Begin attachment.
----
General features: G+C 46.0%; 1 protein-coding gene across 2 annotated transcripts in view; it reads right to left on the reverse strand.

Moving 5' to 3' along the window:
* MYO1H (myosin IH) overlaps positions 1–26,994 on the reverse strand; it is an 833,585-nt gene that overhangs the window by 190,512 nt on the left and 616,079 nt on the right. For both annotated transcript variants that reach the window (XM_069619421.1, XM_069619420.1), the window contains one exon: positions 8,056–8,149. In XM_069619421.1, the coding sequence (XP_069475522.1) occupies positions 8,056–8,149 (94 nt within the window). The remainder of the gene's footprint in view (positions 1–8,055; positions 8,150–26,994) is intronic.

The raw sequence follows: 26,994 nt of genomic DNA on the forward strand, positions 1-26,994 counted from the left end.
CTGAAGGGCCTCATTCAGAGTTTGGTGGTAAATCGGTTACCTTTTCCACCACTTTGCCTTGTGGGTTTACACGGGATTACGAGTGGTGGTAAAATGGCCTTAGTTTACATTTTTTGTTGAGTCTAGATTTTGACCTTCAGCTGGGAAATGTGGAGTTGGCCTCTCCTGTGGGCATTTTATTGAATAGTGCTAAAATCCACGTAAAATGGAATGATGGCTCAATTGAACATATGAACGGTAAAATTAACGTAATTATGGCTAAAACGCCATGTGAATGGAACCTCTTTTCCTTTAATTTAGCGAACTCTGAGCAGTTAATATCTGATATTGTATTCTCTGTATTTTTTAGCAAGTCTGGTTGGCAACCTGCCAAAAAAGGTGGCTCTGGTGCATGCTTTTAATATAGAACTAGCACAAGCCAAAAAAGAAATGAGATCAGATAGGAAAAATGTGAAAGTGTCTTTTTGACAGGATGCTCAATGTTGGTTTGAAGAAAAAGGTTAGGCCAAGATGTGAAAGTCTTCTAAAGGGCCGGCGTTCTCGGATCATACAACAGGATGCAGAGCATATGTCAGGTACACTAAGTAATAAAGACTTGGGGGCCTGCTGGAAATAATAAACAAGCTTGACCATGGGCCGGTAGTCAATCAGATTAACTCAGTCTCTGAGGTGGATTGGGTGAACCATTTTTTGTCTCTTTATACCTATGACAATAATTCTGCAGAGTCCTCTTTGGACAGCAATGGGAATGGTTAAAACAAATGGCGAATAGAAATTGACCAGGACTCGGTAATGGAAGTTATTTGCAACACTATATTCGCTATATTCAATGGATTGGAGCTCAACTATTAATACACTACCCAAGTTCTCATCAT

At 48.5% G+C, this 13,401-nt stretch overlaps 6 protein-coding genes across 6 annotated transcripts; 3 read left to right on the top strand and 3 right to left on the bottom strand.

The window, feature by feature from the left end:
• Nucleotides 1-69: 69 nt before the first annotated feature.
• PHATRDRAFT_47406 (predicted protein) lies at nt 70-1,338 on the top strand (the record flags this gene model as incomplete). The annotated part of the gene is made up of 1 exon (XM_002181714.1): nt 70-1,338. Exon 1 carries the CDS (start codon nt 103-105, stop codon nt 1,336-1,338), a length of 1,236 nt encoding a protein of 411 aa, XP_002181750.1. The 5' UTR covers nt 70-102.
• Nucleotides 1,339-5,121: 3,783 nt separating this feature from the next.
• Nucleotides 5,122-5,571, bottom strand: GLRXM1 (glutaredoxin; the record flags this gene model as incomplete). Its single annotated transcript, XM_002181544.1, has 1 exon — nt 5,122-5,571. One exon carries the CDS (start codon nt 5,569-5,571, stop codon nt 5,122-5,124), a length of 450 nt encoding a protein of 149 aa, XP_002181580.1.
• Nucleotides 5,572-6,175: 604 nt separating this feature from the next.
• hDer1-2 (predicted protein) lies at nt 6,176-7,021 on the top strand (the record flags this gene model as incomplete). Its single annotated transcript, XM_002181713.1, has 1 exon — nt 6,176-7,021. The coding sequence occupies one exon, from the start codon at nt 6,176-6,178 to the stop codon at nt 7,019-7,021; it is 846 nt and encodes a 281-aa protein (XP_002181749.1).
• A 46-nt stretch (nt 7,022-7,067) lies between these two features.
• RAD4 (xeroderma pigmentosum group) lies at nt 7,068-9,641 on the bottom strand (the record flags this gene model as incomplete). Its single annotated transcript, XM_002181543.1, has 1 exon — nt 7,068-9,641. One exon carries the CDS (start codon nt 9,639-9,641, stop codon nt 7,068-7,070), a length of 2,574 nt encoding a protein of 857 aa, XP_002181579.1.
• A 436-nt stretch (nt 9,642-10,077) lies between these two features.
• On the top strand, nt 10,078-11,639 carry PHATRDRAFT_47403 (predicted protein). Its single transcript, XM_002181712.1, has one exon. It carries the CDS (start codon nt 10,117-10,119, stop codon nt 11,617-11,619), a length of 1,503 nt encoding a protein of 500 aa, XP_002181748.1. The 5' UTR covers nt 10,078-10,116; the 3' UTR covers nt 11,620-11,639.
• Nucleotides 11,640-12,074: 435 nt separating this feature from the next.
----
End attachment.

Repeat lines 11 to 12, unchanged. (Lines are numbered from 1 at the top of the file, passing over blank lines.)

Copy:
• Nucleotides 5,122-5,571, bottom strand: GLRXM1 (glutaredoxin; the record flags this gene model as incomplete). Its single annotated transcript, XM_002181544.1, has 1 exon — nt 5,122-5,571. One exon carries the CDS (start codon nt 5,569-5,571, stop codon nt 5,122-5,124), a length of 450 nt encoding a protein of 149 aa, XP_002181580.1.
• Nucleotides 5,572-6,175: 604 nt separating this feature from the next.